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French President Emmanuel Macron and his US counterpart Donald Trump on Tuesday appeared unwilling to lay down their arms in an escalating spat over Pariss plans for a special tax on digital service companies and Washingtons threat to retaliate with massive tariffs on French imports.
The United States on Monday threatened to impose duties of up to 100 percent on imports of champagne, handbags and other French products worth $2.4 billion after a US government investigation found that Frances new digital services tax would harm US technology companies such as Google, Apple, Facebook and Amazon.
But neither seemed particularly willing to back down on their respective threats.
“Theyre American companies. Theyre tech companies. Theyre not my favourite people, but thats OK, I dont care, theyre American companies. And we want to tax American companies. Its not for somebody else to tax them,” Trump said, acknowledging a “minor dispute” between the two leaders.
“So its either gonna work out, or well work out some mutually beneficial tax,” he said, referring to the levy threat. “And the tax will be substantial. Im not sure its gonna come to that, but it might.”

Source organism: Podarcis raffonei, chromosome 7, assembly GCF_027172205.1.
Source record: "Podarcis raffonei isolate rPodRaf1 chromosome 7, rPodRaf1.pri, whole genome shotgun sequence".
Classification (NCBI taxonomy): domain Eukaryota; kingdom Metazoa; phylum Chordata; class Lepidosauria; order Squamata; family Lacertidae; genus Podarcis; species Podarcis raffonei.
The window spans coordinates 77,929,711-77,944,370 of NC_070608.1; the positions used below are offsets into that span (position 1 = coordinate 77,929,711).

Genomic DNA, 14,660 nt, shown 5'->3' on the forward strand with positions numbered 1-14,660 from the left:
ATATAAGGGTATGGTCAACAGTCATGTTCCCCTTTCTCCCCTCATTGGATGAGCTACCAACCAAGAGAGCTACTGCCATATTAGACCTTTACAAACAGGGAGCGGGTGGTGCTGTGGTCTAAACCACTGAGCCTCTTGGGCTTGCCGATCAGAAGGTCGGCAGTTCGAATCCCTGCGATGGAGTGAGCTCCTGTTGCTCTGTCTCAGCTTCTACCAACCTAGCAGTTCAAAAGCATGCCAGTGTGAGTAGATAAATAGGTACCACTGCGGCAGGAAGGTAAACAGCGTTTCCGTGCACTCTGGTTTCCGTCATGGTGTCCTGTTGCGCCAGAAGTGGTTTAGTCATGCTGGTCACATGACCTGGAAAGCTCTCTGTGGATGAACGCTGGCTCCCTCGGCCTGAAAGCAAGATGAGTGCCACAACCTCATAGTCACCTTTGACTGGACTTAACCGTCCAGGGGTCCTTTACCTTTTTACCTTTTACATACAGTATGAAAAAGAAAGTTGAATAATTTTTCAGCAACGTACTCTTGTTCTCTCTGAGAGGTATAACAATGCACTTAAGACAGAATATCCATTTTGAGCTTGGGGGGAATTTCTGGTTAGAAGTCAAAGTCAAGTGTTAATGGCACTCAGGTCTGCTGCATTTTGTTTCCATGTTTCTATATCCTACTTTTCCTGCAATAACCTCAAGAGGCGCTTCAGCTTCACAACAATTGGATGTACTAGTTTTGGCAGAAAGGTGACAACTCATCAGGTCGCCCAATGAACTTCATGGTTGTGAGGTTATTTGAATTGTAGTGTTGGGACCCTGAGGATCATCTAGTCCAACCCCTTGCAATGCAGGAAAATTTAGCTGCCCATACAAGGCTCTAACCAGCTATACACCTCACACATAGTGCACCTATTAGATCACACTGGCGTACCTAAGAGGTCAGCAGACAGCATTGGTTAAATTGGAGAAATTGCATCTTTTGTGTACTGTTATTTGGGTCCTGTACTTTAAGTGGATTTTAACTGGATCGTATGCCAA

Macron, meanwhile, said that while he hopes to “settle this situation with President Trump”, he remains “determined to defend the interests of our country and of Europe”.
The spat marks a new low in testy relations between Trump and Macron, who have been at odds over the American president's unilateralist approach to trade, climate change and Iran.
The United States has already imposed 25 percent duties on French wine and cheese as part of its WTO-sanctioned response to illegal EU aircraft subsidies, a move exporters said would penalise US consumers while severely hurting French producers.
Frances 3 percent levy applies to revenue from digital services earned by companies with more than €25 million of revenues from France and €750 million worldwide.
An investigation by the US Trade Representatives office found the French tax was “inconsistent with prevailing principles of international tax policy” and that it was “unusually bRead More – Source